• Jody Glynn Patrick

Your body and biotech...


Let's delve into the possibilities of what your body is capable of – with a little help from bio-tech.


The mind-machine meld: new MIT technology marries thought and computer response. Imagine having a direct link by thought to your cellphone or computer. An MIT student (Kapur) uses AlterEgo, a headset that allows a user to silently converse with a computing device without any voice or discernible movements. It reads the words and commands formed by the muscles in your face and jaw that create signals that you aren’t even aware of when you think or read.


It then translates those subvocalization movements into digital commands and transmits them to an external computer via Bluetooth signal. The result? You ask for a total cost of items you’ve looked at while in a grocery store, and the device responds with the answer – either in text, headset voice or however you’ve programmed your device to receive it.


Turning Sign Language into English? In a related story, Texas A&M researchers are investigating how to map wrist and arm muscular movements when a person “signs” words. The sensors then translate those movements into English. The wearable arm sensors still have to be trained to individually build up a vocabulary, as people subtly differ in how their muscles move to create the signs. To date, those subtle movements result in word-by-word (rather than complete sentence) translation -- which hampers immediate and fluid conversation. Work is ongoing, however, and researchers are optimistic that the developing sensory technology will offer the best communication bridge between the hearing and hearing impaired.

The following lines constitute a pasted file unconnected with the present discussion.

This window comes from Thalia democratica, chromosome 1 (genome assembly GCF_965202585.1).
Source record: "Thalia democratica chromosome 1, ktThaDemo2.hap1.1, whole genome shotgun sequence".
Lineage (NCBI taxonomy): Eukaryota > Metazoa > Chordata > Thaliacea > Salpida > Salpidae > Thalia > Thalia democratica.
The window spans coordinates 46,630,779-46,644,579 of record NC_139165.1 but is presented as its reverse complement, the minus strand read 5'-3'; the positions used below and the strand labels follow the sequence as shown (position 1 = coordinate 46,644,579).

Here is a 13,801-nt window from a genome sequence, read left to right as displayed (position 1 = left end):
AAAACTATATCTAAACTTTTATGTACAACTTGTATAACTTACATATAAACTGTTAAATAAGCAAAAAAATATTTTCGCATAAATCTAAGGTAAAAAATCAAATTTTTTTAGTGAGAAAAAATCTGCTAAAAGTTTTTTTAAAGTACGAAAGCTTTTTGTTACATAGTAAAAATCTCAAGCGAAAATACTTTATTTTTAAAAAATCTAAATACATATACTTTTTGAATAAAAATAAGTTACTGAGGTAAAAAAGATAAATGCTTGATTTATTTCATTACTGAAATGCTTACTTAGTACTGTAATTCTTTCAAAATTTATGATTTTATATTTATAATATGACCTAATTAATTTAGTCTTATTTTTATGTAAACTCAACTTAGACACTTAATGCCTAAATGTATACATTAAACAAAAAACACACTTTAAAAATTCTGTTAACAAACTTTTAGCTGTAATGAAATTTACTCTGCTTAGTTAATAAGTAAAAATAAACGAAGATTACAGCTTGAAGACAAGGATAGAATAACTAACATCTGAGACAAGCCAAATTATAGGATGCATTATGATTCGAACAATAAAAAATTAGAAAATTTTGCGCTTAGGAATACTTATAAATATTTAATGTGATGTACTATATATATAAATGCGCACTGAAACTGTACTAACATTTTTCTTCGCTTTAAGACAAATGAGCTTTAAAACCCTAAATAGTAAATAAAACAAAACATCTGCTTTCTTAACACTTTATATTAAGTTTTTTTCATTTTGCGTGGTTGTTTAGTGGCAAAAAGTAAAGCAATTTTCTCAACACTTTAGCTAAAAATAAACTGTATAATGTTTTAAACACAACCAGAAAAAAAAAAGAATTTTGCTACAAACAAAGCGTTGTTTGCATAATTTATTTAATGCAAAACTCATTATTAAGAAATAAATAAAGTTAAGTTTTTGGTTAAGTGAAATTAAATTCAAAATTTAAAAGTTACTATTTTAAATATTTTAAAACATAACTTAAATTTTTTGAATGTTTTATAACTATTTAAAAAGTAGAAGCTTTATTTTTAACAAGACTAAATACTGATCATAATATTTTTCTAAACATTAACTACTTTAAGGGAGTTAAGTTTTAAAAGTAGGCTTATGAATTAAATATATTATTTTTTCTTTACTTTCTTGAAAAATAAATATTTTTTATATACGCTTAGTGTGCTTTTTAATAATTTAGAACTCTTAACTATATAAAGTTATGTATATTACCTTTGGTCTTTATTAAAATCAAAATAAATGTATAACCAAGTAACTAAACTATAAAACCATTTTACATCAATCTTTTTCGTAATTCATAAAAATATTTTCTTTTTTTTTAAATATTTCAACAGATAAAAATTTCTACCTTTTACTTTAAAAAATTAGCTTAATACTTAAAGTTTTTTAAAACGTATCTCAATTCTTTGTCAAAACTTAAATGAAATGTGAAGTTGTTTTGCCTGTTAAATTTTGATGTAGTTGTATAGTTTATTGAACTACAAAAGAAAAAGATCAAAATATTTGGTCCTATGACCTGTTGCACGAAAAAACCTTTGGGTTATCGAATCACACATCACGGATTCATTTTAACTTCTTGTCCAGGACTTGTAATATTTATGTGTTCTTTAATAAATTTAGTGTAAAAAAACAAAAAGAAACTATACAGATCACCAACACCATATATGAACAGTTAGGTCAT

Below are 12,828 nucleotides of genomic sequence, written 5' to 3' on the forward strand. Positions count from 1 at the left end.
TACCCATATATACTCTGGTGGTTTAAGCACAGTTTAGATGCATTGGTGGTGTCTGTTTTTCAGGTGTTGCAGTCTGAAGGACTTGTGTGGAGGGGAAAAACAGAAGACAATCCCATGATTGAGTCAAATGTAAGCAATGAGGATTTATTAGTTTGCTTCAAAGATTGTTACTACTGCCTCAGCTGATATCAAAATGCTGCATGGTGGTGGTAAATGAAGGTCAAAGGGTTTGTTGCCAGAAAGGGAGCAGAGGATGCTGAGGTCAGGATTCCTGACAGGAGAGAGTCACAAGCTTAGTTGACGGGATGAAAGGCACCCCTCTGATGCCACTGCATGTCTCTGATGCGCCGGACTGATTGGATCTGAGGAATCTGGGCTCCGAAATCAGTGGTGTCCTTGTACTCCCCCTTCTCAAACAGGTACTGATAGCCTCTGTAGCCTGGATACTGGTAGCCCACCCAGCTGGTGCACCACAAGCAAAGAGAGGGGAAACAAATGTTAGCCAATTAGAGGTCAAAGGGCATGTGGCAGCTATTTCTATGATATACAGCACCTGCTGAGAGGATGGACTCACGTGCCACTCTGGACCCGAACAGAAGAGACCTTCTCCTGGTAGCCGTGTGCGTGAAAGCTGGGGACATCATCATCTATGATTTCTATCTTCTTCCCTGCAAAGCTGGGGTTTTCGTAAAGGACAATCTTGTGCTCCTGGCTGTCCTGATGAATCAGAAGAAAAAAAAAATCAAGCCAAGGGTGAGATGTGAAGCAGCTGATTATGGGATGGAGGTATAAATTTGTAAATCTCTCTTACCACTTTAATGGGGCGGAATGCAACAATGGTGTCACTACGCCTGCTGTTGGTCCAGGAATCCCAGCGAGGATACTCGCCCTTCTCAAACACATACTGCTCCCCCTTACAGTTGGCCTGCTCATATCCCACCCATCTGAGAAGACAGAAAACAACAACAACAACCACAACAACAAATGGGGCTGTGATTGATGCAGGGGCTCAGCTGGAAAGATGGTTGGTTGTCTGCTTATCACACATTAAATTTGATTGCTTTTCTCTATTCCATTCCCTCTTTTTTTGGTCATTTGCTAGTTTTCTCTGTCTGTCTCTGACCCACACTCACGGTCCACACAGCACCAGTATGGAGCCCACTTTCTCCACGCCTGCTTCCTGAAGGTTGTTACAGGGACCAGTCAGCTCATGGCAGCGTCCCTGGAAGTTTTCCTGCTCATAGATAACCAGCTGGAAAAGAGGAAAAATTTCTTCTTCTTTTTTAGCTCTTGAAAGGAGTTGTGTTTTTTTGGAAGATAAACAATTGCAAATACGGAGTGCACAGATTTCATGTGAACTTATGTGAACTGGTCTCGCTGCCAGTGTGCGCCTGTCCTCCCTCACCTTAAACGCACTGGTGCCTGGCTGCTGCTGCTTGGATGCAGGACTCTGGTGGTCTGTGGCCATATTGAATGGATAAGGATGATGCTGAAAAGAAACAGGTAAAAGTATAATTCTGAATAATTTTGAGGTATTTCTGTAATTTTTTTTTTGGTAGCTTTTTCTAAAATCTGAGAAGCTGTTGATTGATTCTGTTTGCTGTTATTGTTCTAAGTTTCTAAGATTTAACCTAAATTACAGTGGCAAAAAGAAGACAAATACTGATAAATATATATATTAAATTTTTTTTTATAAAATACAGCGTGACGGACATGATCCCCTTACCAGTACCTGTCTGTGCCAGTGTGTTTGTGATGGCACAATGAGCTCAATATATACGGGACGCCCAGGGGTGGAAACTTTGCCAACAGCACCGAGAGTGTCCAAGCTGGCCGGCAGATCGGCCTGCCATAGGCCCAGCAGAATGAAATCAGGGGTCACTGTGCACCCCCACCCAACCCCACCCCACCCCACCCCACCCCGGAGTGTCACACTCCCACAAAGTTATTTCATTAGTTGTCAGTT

Smart Clothes – could a new robotic become an eco-skeleton for disabled patients? Let’s go beyond the sports bra, already created by engineers and scientists at the University of Massachusetts at Amherst to measure heart rate and recharge as you move. And let’s go beyond MIT’s workout suit covered with living cells to keep you cool when you overheat while exercising. Let’s even go beyond Harvard University’s creation of sensor material with fabric-based soft actuators that could help athletes track their physical performance or help a golfer correct his golf swing.


All of these discoveries are leading to smart fabrics that soon may trigger muscle movements instead of record them. Then, just like impulses trigger prosthetic movements, clothing might help someone recovering from knee surgery by assisting in the movement of the affected joint. There are countless applications for smart clothing, whose designs are hoped to initiate movement. Researchers are imagining helping patients with such serious disabilities as spinal cord injuries or ALS.


One truth already evident: it’s a great time to be a bio-research scientist, with so many options to pursue.


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